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In Search of Galileo Galilei

Before I even arrived in Switzerland for the clown workshop, I was on another hunt:  the hunt for Galileo Galilei!  If, indeed, it is "1610 all over again," then I needed to find the source (and also enjoy a delightful vacation in the south of Italy with some old friends). 

My teacher Paolo Palmieri, a Galileo expert, recommended that in addition to the searching for Galileo in Florence at the Museo Galileo is, I should also look for signs of Galileo in the Basilica di Santa Maria Maggiore in Rome. 

I arrived in Milan on Tuesday night, had a risotto, and tried to get some sleep for my long day in search of Galileo.  I woke up early and caught the 7:20 train to Florence from Milan.  The website for the Museo Galileo (http://www.museogalileo.it/en/index.html) informed me that it would be an easy walk to the museum from the train station.  I walked, but I didn't find the museum.  I did, however, see…

The Duomo
The Duomo

Ponta Vecchia
Ponta Vecchia
A trace of Andromeda...
A trace of Andromeda...
And another famous Italian scientist…

Leonardo Da Vinci
Leonardo Da Vinci
 
...IN PERSON!!!


....or at least in 'impersonation.'

It was too fast, but not a wasted trip to Florence.

I got back on the train.  Next stop, Rome!
I arrived in Rome at about 1:00.  The church was supposed to be just a few blocks from the Roma Termini, so I was pretty sure that I'd have enough time to see the Basilica di Santa Maria Maggiore and also have a little pasta for lunch.  I walked to the church, although I wasn't a hundred percent sure that it was the right place.  
I went in, and thought that it might be the right place, since there were a lot of posters that seemed to be insisting that Galileo's ideas about astronomy were not, in fact, in opposition to church doctrine in 1610.  It seemed a little forced, but I also interpreted it as a sign that my hunt was successful so far.  I was, after all, searching for a fresco by Cigoli, a friend of Galileo's, who was the first to depict the moon in painting after observing it through Galileo's telescope.  My professor had warned me that the painting would be very high up, in the left nave, and that it might be difficult to see the details.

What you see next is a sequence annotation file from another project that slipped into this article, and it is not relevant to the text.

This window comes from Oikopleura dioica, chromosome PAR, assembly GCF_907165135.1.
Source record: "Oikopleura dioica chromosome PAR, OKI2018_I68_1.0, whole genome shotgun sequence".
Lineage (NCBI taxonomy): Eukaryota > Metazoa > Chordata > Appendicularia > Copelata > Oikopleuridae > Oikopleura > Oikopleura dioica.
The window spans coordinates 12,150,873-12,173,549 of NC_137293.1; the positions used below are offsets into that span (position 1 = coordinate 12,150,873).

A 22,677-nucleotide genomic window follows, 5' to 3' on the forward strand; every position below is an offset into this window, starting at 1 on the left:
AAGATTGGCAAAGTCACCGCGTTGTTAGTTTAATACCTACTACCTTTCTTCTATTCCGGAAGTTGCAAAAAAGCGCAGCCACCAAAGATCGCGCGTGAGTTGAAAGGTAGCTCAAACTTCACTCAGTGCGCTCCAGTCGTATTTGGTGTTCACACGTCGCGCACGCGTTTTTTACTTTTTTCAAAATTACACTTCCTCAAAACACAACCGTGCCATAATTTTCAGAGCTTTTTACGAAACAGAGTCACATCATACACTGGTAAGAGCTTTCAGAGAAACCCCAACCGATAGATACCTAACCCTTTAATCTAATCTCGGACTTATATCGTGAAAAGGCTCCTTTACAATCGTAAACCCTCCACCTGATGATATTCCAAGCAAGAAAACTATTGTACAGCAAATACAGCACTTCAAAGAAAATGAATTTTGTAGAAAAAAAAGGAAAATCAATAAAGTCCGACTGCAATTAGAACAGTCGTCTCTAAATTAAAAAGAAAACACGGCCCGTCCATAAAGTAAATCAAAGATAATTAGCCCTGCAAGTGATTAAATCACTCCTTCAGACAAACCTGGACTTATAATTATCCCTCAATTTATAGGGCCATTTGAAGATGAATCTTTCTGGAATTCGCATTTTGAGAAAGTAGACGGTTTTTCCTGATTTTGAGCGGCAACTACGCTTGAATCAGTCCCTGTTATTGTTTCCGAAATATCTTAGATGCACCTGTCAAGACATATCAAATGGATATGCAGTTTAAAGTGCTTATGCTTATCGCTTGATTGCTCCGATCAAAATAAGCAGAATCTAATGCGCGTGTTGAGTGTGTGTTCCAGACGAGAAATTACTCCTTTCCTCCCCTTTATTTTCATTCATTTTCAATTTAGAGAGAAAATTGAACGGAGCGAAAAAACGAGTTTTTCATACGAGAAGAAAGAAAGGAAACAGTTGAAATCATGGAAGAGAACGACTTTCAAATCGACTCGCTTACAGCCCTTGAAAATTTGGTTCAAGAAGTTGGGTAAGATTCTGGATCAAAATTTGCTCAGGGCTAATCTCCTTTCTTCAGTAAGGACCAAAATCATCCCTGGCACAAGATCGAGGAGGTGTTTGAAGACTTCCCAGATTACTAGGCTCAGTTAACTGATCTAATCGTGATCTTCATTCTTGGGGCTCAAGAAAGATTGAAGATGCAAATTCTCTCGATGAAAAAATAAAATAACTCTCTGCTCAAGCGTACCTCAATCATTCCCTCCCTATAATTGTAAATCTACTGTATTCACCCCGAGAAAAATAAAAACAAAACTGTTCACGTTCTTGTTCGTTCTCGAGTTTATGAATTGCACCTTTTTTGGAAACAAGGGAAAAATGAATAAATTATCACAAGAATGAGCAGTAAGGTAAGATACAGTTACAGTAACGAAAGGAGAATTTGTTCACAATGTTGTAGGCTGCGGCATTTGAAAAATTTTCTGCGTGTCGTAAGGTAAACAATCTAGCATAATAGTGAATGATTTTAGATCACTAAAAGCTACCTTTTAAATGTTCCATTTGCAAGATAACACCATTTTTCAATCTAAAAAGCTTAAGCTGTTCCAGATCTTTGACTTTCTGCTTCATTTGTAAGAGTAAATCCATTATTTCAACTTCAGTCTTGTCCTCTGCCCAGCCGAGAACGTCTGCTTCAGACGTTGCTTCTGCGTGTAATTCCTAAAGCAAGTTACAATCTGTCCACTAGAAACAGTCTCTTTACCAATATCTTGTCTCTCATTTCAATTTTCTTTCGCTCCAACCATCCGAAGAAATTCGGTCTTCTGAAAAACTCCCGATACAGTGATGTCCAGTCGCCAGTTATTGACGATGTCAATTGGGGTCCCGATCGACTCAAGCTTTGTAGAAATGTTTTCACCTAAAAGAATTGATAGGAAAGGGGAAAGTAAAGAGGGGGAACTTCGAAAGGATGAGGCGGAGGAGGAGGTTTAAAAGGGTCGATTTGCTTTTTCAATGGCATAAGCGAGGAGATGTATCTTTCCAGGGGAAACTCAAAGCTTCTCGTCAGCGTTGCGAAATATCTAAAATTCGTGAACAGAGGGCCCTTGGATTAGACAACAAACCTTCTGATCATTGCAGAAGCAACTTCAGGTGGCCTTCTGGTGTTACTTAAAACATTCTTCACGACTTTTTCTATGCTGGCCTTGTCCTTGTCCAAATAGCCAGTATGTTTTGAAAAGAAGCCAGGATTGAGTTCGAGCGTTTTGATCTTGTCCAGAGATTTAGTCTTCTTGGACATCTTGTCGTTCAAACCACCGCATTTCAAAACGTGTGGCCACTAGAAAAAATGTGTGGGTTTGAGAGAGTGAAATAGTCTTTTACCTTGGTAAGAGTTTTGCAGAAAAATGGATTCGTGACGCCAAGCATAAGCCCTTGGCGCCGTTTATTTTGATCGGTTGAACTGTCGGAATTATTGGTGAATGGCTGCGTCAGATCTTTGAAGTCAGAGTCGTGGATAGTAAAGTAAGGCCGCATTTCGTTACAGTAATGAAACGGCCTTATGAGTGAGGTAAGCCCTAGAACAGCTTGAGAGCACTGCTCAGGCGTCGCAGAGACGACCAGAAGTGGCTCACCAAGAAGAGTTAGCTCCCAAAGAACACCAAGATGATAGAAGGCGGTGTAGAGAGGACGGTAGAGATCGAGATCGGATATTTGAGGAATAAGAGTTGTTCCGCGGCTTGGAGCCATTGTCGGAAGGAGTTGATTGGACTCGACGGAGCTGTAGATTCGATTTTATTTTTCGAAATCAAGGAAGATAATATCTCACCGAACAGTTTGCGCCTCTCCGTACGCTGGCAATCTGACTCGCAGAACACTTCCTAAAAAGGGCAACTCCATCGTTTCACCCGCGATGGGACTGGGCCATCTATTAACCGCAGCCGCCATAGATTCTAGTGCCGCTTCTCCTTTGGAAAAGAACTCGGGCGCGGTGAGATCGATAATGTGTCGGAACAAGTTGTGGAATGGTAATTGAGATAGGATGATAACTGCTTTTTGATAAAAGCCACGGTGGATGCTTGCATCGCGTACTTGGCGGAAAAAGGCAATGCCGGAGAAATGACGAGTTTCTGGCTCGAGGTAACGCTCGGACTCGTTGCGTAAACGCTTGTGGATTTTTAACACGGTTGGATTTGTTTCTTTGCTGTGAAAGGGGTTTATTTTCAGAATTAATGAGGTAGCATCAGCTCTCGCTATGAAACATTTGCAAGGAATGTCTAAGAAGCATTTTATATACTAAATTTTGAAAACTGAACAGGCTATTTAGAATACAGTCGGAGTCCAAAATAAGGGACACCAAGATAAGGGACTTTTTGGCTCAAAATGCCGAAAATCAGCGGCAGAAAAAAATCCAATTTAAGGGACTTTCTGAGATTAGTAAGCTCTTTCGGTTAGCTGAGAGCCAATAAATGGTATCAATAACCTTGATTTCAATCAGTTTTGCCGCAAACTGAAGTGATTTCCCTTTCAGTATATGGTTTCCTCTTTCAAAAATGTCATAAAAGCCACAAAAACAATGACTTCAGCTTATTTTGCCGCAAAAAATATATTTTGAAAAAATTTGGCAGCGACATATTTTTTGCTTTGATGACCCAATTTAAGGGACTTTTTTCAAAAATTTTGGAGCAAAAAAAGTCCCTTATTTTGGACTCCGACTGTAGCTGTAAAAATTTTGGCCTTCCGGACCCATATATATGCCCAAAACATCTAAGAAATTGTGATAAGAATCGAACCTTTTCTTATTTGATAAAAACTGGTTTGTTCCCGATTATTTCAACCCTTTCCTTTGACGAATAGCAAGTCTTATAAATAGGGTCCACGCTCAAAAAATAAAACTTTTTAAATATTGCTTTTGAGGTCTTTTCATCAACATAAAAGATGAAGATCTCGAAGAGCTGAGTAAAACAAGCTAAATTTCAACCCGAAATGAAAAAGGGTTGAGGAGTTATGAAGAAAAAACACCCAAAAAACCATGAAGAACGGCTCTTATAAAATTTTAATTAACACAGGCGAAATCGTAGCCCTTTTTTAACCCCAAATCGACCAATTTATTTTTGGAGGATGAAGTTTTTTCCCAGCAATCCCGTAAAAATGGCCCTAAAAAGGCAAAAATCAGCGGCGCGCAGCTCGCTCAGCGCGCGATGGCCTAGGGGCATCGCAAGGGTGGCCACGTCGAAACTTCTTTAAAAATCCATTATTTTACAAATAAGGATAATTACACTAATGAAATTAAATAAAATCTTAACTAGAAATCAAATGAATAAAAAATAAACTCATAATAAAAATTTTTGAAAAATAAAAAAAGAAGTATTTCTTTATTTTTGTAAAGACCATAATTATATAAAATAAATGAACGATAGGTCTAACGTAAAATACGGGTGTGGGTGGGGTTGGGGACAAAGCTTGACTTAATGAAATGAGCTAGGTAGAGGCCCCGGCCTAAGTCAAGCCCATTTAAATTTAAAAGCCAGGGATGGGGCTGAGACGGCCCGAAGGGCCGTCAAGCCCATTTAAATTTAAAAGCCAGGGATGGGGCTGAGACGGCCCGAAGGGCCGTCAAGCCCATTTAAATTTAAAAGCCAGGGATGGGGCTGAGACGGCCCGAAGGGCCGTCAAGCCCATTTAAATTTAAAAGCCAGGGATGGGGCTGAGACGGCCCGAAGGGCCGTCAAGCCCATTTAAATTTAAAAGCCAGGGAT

I went in.  There was a fresco near the ceiling, showing the Virgin Mary on what might have been the moon, but it was so far away that I couldn't honestly tell whether or not that was the moon in the fresco.  It also seemed to be in need of repair, which I thought was strange since there was supposed to have been a festival in honor of a miraculous snow in AD 358 just a few days earlier.  I took a picture anyway:

You can imagine it...

I left the church feeling a little uneasy.  So many things fit.  Still, Neither was I sure about that moon nor was there any indication that this nave had been dedicated to Pope Paul V, as my professor had informed me it would be.  I looked back at the church.

And realized that I was at the Chiesa di Santa Maria degli Angeli,  NOT the Basilica di Santa Maria Maggiore.  Could there be two churches dedicated to Santa Maria within walking distance of the Roma Termini Stazione?  The answer to this question is, yes.  It's Rome. 

I skipped my pasta, consulted my map, turned down the Via Gioberti, and dashed into the Basilica.  There, indeed, in the left nave of the cathedral, dedicated to Pope Paul V, was a beautiful fresco of the Virgin Mary standing on the moon.  I don't have any pictures because there were no photos allowed in this church.  It still was very far away, but the moon was absolutely luminescent, and indoubtedly the moon.

I made it back to the Termini in time to catch my 3:00 train to Naples, where I found my friend via pure telepathy while looking for a bottle of water – it was HOT that day.  Together, we took yet another train south to meet up with the rest of the gang.  We were welcomed with local vino bianco, polenta picante, a delicious parmagiana, and a good night's sleep.

Originally posted from Switzerland on August 20, 2012 on Vivian's Blog After Andromeda.